Just over a year ago, a manager at a Calgary oil company said to me, “You can do a lot to people these days.” When answering a question about how employees might respond to cuts to their benefits, another manager said, “What are they going to do, quit?” This all sounds horrible, but it’s the way it’s always been during an oil bust.
Calgary, built on the boom and bust cycle of the Canadian oil industry, hopes to be the new home of Amazon’s HQ2.
the manic-depressive cycle of work in Calgary oil
There’s a price correction in the oil industry about every ten years, and each time, the response from Calgary oil companies is the same. They freeze or cut salaries, they reduce benefits, they lay-off thousands, they restructure to reduce more costs, and they swear that they’ve finally figured out how to run a sustainable business. Of course, as prices inevitably creep up, they raise salaries, increase benefits, attract and hire thousands, and restructure to produce lots of oil as fast as possible.
This manic-depressive cycle of work is hard on people, but when it’s the best paying job in town, people have few other options; like that manager said, “What are they going to do, quit?”
Calgary has changed and the carnage is slowly decreasing
In the early 1980’s, there was an even bigger oil bust in Calgary, but the city has changed since then. Calgary’s population has more than doubled since 1983, and if you include the growing bedroom communities, it’s almost tripled to well over 1.5 million. There aren’t enough big-oil jobs for all those people, even in the “good times,” and that has been a good thing for some laid-off Calgarians. This time, when the bottom fell out of oil, Calgary’s unemployment rate doubled instead of tripling like it did in the 80’s. Doubling is bad, really bad, but the lower the unemployment rate, the better the chances are of finding a new job in a different industry.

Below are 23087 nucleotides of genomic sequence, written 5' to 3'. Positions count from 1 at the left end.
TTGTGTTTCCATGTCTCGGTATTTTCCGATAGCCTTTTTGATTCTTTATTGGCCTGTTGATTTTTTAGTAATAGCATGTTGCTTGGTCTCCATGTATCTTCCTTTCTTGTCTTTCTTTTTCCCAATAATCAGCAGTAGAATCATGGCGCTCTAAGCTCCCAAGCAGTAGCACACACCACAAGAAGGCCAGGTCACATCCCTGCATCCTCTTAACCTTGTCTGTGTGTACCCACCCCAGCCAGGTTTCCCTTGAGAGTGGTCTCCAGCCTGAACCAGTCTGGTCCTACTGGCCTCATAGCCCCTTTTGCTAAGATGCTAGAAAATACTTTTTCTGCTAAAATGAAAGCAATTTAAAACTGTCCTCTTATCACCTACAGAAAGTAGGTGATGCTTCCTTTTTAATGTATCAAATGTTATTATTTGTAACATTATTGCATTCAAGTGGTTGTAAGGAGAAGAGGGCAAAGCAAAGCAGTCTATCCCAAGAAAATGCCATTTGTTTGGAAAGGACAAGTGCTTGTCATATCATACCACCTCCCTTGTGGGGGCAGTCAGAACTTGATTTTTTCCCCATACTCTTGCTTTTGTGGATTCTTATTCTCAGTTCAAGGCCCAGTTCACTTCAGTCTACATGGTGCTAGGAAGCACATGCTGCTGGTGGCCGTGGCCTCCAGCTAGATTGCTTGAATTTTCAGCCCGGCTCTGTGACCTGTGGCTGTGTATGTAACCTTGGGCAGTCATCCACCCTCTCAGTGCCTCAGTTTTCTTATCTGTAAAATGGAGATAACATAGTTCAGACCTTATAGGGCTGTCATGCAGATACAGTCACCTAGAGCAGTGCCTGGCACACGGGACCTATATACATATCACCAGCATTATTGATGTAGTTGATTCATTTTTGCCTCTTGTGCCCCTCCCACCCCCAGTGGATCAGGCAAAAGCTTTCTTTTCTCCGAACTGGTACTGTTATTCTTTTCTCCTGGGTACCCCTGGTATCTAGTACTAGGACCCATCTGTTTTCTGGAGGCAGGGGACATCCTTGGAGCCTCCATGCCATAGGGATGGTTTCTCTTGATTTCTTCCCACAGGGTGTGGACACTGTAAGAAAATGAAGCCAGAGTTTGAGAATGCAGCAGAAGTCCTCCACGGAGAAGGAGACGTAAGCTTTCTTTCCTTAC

new industries will change what it’s like to work for an oil company
Amazon just announced the construction of a 750-job distribution center on the outskirts of Calgary. Calgary has been courting Amazon for its HQ2. Calgary’s highly educated workforce, entrepreneurial spirit, glut of vacant office space, vibrant arts scene, cultural diversity, and proximity to the Rocky Mountains, is being marketed to Silicon Valley. If luring tech is successful, the result won’t just be more jobs for Calgarians, but new industries will change what it’s like to work for an oil company.
oil’s top talent may leave and never come back
How will oil companies in Calgary change? It all comes back to, “You can do a lot to people these days.” Oil companies will need to be more restrained in the good times, so they can be less drastic in the bad. If the cuts and claw-backs go too deep during the bad times, the best talent may leave and never come back.
But restraint isn’t something that the oil industry is known for. So if Calgary oil companies have never been able to manage their spending well enough in the good times to avoid drastic cuts in bad times, why would they start now? Simple: many oil company workers in Calgary are so fed up with the cycle of reckless spending followed by deep cuts that they’d quit their jobs tomorrow for any reasonably competitive offer. Calgary oil companies cannot afford the costs associated with a mass exodus of their best talent right now.
what world of work will future Calgarians inherit?
Eighty-dollar oil would get many Calgarians back to work at oil companies, again. Oil is still the best paying gig in town. So many lives have been devastated in this recent downturn and people need to get back to work and on with their lives. But what $80 oil won’t change is the manic-depressive cycle of work. Is that the experience of work we want for future generations?
It’s tough today, but the best tomorrow is not yesterday.